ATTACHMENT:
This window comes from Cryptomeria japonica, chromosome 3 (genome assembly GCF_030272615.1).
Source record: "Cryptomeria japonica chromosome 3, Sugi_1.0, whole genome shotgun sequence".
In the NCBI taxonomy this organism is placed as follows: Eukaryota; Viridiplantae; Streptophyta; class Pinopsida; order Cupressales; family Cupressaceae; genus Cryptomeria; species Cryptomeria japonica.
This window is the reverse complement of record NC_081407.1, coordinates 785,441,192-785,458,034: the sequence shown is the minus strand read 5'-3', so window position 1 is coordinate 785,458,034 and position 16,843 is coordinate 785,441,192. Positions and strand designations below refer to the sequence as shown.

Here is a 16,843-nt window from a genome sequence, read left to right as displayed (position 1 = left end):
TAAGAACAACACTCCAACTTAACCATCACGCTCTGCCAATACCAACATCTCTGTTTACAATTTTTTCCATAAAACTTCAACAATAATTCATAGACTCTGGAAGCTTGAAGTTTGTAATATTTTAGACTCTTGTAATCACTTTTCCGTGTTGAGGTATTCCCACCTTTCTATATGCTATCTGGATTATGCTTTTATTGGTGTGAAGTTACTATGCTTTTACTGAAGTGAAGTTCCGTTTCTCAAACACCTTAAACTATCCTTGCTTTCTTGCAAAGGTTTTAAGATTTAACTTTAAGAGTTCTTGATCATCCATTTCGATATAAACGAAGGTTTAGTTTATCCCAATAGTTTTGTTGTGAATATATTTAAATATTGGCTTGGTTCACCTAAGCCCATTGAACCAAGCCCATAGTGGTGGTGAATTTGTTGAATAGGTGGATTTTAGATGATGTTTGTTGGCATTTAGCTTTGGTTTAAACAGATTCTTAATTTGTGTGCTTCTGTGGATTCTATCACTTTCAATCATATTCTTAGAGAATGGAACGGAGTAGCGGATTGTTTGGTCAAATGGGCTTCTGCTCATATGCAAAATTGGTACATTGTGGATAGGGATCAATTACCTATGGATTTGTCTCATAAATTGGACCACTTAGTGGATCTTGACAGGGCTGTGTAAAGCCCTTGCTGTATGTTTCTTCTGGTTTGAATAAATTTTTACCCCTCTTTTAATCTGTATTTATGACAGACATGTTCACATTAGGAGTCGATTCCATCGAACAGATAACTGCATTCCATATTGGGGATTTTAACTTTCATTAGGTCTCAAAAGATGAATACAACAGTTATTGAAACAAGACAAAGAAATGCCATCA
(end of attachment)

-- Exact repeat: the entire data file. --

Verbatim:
This window comes from Cryptomeria japonica, chromosome 3 (genome assembly GCF_030272615.1).
Source record: "Cryptomeria japonica chromosome 3, Sugi_1.0, whole genome shotgun sequence".
In the NCBI taxonomy this organism is placed as follows: Eukaryota; Viridiplantae; Streptophyta; class Pinopsida; order Cupressales; family Cupressaceae; genus Cryptomeria; species Cryptomeria japonica.
This window is the reverse complement of record NC_081407.1, coordinates 785,441,192-785,458,034: the sequence shown is the minus strand read 5'-3', so window position 1 is coordinate 785,458,034 and position 16,843 is coordinate 785,441,192. Positions and strand designations below refer to the sequence as shown.

Here is a 16,843-nt window from a genome sequence, read left to right as displayed (position 1 = left end):
TAAGAACAACACTCCAACTTAACCATCACGCTCTGCCAATACCAACATCTCTGTTTACAATTTTTTCCATAAAACTTCAACAATAATTCATAGACTCTGGAAGCTTGAAGTTTGTAATATTTTAGACTCTTGTAATCACTTTTCCGTGTTGAGGTATTCCCACCTTTCTATATGCTATCTGGATTATGCTTTTATTGGTGTGAAGTTACTATGCTTTTACTGAAGTGAAGTTCCGTTTCTCAAACACCTTAAACTATCCTTGCTTTCTTGCAAAGGTTTTAAGATTTAACTTTAAGAGTTCTTGATCATCCATTTCGATATAAACGAAGGTTTAGTTTATCCCAATAGTTTTGTTGTGAATATATTTAAATATTGGCTTGGTTCACCTAAGCCCATTGAACCAAGCCCATAGTGGTGGTGAATTTGTTGAATAGGTGGATTTTAGATGATGTTTGTTGGCATTTAGCTTTGGTTTAAACAGATTCTTAATTTGTGTGCTTCTGTGGATTCTATCACTTTCAATCATATTCTTAGAGAATGGAACGGAGTAGCGGATTGTTTGGTCAAATGGGCTTCTGCTCATATGCAAAATTGGTACATTGTGGATAGGGATCAATTACCTATGGATTTGTCTCATAAATTGGACCACTTAGTGGATCTTGACAGGGCTGTGTAAAGCCCTTGCTGTATGTTTCTTCTGGTTTGAATAAATTTTTACCCCTCTTTTAATCTGTATTTATGACAGACATGTTCACATTAGGAGTCGATTCCATCGAACAGATAACTGCATTCCATATTGGGGATTTTAACTTTCATTAGGTCTCAAAAGATGAATACAACAGTTATTGAAACAAGACAAAGAAATGCCATCA